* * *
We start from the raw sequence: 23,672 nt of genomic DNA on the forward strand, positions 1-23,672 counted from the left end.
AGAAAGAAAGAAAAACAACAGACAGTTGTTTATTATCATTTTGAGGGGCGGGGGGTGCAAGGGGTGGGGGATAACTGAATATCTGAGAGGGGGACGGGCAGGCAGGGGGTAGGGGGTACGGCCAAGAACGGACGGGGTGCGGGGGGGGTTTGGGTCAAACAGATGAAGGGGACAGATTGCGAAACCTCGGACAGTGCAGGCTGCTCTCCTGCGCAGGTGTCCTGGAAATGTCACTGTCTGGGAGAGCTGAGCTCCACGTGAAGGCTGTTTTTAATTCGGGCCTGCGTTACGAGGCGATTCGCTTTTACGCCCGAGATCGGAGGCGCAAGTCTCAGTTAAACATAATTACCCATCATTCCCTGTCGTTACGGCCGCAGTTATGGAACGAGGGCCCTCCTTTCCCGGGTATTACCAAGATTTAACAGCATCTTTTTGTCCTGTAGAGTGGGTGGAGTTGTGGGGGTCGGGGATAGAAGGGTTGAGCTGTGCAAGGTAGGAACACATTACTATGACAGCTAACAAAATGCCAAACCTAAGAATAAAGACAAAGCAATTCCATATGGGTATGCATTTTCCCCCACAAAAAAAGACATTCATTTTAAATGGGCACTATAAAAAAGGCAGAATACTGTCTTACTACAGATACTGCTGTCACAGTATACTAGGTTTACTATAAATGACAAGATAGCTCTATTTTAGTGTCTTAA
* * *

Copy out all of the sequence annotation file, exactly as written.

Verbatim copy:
We start from the raw sequence: 23,672 nt of genomic DNA on the forward strand, positions 1-23,672 counted from the left end.
AGAAAGAAAGAAAAACAACAGACAGTTGTTTATTATCATTTTGAGGGGCGGGGGGTGCAAGGGGTGGGGGATAACTGAATATCTGAGAGGGGGACGGGCAGGCAGGGGGTAGGGGGTACGGCCAAGAACGGACGGGGTGCGGGGGGGGTTTGGGTCAAACAGATGAAGGGGACAGATTGCGAAACCTCGGACAGTGCAGGCTGCTCTCCTGCGCAGGTGTCCTGGAAATGTCACTGTCTGGGAGAGCTGAGCTCCACGTGAAGGCTGTTTTTAATTCGGGCCTGCGTTACGAGGCGATTCGCTTTTACGCCCGAGATCGGAGGCGCAAGTCTCAGTTAAACATAATTACCCATCATTCCCTGTCGTTACGGCCGCAGTTATGGAACGAGGGCCCTCCTTTCCCGGGTATTACCAAGATTTAACAGCATCTTTTTGTCCTGTAGAGTGGGTGGAGTTGTGGGGGTCGGGGATAGAAGGGTTGAGCTGTGCAAGGTAGGAACACATTACTATGACAGCTAACAAAATGCCAAACCTAAGAATAAAGACAAAGCAATTCCATATGGGTATGCATTTTCCCCCACAAAAAAAGACATTCATTTTAAATGGGCACTATAAAAAAGGCAGAATACTGTCTTACTACAGATACTGCTGTCACAGTATACTAGGTTTACTATAAATGACAAGATAGCTCTATTTTAGTGTCTTAA